Unix Support


Configuring .rhosts

.rhosts is used to control which machines trust other machines for access to your account. If a machine trusts another machines then it will allow a specified user (usually yourself) to access your account without having to enter a password.

This has an obvious advantage (apart from saving typing) - your password does not have to travel across the network. On the other hand, it does means that if your account on the other machine is compromised, it's trivial to get access to your accounts on other machines. Think carefully about which machines you put in your .rhosts file.

.rhosts is not suitable for allowing access to machines which are not handling IP 24 hours a day. (If your machine is switched off, it's much easier to take over its IP address and spoof the trusted machine.) The secure shell, ssh, has a replacement for the r-utilities (rcp, rlogin, rsh) which doesn't suffer from this problem.


Unix provides a command called rlogin for easy login to remote machines. Here is a simple example of its use:

gryphon$ rlogin hammer.thor
Last login: Mon Oct 11 13:10:02 from gryphon.csi.cam.ac.uk
Solaris Release 2.5 [hammer] Linux Redhat Release 4.2 [gloves,belt] (Thor)


By default, rlogin will connect me to the remote machine with an account name the same as my name on the local machine (rjd4 in this case). Note that my Thor password was required.


It is possible to make my account on hammer "trust" my account on gryphon. To do this, I create a file, .rhosts, in my home directory on hammer containing all the machines on which it is to trust my account. If I rlogin from one of thse machines to hammer I will not be asked for a password. This file must be readable only by the user.

Suppose I have the following .rhosts file on hammer.

hammer$ cat .rhosts

If I rlogin from gryphon or oneeye I will not be prompted for my password.

gryphon$ rlogin hammer.thor
Last login: Mon Oct 11 13:10:02 from gryphon.csi.cam.ac.uk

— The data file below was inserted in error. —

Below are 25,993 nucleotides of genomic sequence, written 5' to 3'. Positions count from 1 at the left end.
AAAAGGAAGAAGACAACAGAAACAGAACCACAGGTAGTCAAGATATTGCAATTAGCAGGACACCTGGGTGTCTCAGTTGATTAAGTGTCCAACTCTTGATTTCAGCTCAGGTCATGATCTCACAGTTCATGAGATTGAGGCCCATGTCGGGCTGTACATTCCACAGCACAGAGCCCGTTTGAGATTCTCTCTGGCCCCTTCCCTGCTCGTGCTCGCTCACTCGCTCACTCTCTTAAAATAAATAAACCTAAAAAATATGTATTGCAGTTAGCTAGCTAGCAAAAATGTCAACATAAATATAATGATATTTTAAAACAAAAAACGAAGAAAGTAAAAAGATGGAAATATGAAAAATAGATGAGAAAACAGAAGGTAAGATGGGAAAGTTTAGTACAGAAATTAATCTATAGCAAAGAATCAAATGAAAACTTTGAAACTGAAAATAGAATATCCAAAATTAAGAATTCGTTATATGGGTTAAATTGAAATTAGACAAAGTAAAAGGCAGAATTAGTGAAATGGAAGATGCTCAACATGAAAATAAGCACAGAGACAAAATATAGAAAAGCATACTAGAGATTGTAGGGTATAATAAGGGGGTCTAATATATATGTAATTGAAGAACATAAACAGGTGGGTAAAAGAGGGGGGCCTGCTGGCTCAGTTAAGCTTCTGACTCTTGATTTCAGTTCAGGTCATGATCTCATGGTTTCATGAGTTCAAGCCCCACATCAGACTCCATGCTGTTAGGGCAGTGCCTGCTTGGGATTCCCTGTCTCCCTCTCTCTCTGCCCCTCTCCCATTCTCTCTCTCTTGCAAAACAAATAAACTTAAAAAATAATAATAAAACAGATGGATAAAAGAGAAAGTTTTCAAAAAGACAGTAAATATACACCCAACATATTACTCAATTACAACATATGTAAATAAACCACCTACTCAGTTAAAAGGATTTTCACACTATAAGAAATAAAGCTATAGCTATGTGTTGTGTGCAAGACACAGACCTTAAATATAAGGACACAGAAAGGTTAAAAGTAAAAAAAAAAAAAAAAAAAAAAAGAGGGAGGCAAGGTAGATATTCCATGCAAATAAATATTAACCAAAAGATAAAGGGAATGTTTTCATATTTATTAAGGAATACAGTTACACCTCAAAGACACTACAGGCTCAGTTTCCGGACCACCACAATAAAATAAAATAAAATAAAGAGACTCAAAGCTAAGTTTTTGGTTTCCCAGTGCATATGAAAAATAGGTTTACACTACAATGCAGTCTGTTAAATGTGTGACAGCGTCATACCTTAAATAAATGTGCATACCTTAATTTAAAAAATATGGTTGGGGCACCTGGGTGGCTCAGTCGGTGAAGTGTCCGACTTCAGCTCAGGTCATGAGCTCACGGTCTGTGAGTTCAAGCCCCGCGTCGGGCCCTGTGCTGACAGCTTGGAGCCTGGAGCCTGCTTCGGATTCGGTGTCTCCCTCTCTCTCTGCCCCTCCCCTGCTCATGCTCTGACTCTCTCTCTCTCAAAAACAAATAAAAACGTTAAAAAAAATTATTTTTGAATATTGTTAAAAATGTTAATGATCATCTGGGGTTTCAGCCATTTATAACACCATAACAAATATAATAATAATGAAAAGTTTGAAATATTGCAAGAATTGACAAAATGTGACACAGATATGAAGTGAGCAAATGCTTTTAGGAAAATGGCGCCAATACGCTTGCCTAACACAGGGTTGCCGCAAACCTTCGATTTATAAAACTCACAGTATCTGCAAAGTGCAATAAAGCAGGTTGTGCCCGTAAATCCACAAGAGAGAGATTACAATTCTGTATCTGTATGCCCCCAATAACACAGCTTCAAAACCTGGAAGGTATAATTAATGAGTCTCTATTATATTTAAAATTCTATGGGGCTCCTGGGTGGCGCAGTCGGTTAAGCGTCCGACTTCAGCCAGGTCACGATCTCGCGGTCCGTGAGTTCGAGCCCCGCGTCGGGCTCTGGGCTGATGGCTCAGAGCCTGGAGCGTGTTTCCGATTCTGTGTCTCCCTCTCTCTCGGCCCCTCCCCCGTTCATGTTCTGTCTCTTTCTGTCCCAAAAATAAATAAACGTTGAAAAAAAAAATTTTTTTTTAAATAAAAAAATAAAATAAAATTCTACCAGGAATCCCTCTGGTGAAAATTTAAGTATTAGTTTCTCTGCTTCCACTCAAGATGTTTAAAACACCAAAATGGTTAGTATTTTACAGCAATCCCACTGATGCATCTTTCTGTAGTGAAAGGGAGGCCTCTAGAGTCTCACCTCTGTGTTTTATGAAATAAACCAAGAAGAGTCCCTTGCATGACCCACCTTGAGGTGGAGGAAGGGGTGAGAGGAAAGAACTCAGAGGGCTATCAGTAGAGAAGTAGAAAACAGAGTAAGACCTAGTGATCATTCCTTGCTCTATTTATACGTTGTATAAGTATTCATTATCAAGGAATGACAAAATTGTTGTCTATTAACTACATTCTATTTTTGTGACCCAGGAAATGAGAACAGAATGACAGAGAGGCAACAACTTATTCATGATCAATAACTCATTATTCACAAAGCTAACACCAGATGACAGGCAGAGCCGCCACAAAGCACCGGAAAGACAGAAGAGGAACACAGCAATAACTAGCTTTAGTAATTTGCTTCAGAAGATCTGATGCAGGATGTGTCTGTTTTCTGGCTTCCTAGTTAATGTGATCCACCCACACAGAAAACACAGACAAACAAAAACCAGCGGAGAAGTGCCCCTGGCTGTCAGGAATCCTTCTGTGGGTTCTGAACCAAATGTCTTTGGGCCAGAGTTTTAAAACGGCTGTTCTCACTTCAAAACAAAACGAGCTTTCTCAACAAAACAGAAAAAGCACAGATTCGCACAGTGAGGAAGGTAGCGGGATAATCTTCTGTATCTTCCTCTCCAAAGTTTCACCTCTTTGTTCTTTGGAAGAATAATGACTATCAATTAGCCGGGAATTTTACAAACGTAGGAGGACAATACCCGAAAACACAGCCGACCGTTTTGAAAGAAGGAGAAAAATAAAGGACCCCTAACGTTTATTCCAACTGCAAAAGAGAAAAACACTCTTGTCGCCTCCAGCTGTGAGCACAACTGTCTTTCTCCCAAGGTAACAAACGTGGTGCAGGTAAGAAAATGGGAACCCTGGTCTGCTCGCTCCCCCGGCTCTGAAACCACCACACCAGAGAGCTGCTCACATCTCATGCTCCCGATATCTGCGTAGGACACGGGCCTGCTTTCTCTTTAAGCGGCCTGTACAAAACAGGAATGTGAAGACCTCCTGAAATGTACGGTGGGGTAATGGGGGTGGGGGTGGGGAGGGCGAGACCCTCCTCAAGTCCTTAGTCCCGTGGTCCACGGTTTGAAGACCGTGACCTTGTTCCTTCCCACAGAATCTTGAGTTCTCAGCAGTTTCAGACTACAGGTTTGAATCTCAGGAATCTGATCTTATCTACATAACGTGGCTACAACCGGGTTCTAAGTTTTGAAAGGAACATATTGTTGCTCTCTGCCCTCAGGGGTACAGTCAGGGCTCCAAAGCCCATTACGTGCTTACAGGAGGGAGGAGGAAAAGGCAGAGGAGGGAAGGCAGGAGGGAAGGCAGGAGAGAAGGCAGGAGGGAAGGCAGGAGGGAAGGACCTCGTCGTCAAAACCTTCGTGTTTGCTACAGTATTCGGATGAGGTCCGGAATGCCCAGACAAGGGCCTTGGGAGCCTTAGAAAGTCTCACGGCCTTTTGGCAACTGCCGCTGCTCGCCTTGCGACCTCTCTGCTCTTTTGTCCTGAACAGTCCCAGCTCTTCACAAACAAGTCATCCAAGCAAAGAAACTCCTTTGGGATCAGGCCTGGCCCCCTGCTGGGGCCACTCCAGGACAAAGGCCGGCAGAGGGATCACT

Solaris Release 2.5 [hammer] Linux Redhat Release 4.2 [gloves,belt] (Thor)


Never put a "+" in a .rhosts file; it means "every machine".

Suppose I have an account on gryphon called "bob" and an account "rjd4" on hammer. On gryphon I issue the command
gryphon$ rlogin -l rjd4 hammer.thor.cam.ac.uk
and my (rjd4's) .rhosts file on hammer contains the line
gryphon.csi.cam.ac.uk bob
and then the "trust" still works.

Remote shells

It is also possible to submit single instructions to a remote machine rather than logging in, issuing the instruction and logging out again. This is done with the rsh command.

For this command to work, the account on the remote machine must trust the account on the local machine. There is no opportunity to issue apassword.

Consider the following example.

gryphon$ rsh hammer.thor.cam.ac.uk ls -l | wc -l

The rsh causes a shell to be started on hammer. This shell runs ls -l and its standard output is piped back over the network into the standard input of wc -l which is run locally.

If the account names differ on the two systems then the -l syntax must be used again.

gryphon$ rsh -l rjd4 hammer.thor.cam.ac.uk uname -n

There is an important point that must be noted about the remote shell started by rsh: it is not a login shell. The .profile or .bash_profile files are not sourced so any configuration they do will not be done for this shell. What happens instead depends crucially on the shell. Under bash the .bashrc file is read instead.

Remote file copying

To copy files from one machine to another, the rcp command can is provided. This has an identical syntax to cp but filenames can be preceded by "machine:".

gryphon$ rcp hammer.thor:trial.pl test.pl
gryphon$ rcp Unix.tex gloves.thor:~/unix/source.tex

If the account names differ then the filenames are further extended. (NB The -l is not used.)

gryphon$ rcp rjd4@hammer.thor:trial.pl test.pl

As with rcp the .rhosts file must be set up on the remote machine to trust the local machine.

Last updated by Peter Benie <pjb1008@cam.ac.uk>
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